English Grammar

Comparison of adjectives in English Grammar with Illustration

Comparison of adjectives in English

All adjectives are divided into two groups: qualitative ( qualitative ) and relative ( relative ). But not all of them can be compared. For example, “wooden” is a relative adjective, and we cannot say “more wooden”. And qualitative adjectives can be presented in positive (beautiful), comparative (more beautiful), and excellent (most beautiful) degrees of comparison. And now we will tell you about each degree in detail. Comparison of adjectives in English Grammar

There are three degrees of comparison of adjectives in English –

  1. positive, 
  2. comparative, 
  3. excellent.
  • soft – soft (positive)
  • softer – softer (comparative)
  • softest – the softest (excellent)

Only qualitative adjectives that denote any qualities of an object and whose meaning can be expressed to a greater or lesser degree can change in the degree of comparison.

1-Formation of the comparative degree of adjectives in English

Let’s consider the formation of the comparative degree of adjectives on an example. Let’s take two roads. One of them is two-lane, the other is four-lane. Consequently, the second road is wider than the first. You can compare items using the word than (than, rather than):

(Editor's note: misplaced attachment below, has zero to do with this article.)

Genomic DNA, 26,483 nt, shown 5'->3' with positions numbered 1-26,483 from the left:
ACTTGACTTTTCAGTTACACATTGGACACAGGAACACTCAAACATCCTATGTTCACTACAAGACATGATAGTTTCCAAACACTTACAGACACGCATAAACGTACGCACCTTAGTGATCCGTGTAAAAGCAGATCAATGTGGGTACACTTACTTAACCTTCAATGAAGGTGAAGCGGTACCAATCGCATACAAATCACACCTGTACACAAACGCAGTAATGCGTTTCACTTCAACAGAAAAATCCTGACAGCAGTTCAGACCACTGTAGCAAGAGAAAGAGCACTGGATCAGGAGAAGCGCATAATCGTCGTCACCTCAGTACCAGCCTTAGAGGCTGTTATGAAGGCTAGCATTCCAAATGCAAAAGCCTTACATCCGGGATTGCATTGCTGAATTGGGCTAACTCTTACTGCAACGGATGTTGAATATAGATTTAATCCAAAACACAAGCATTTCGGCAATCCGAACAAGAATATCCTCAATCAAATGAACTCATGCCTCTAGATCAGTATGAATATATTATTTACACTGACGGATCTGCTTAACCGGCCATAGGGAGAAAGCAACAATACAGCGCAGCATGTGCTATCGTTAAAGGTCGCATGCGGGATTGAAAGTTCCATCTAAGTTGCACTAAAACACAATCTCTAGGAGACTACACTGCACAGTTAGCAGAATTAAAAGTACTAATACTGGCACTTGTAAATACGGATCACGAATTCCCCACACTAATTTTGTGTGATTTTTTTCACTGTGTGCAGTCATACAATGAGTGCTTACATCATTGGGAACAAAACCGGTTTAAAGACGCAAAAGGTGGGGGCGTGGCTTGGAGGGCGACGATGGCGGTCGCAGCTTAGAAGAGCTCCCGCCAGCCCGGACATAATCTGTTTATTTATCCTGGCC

• This road is broader than that one. – This road is widerthan that.
  • Do you think that Maddie is more beautiful than Jane? – Do you think Maddy more beautifulthan Jane?
  • My mother is taller than her sister. – My mom mentionedthan her sister.

 

  • When forming the comparative degree of adjectives in English, it is necessary to take into account the length of the adjective. This length must be measured in syllables.
  • An adjective one syllable long – big (large), small (small), thin (thin), cute (funny), cold (cold) – is called monosyllabic.
  • The adjective is two syllable long – mod-ern (modern), bus-y (busy), clev-er (smart), pret-ty (handsome) – two-syllable.
  • An adjective with a length of three or more syllables – beau-ti-ful (beautiful), con-fi-den-tial (secret), de-fen-sive (defensive) – polysyllabic.

1- Formation of the comparative degree of adjectives in English

 

1-If the adjective is monosyllabic, the comparative degree is formed by adding the suffix – (e) r to the adjective. Comparison of adjectives in English Grammar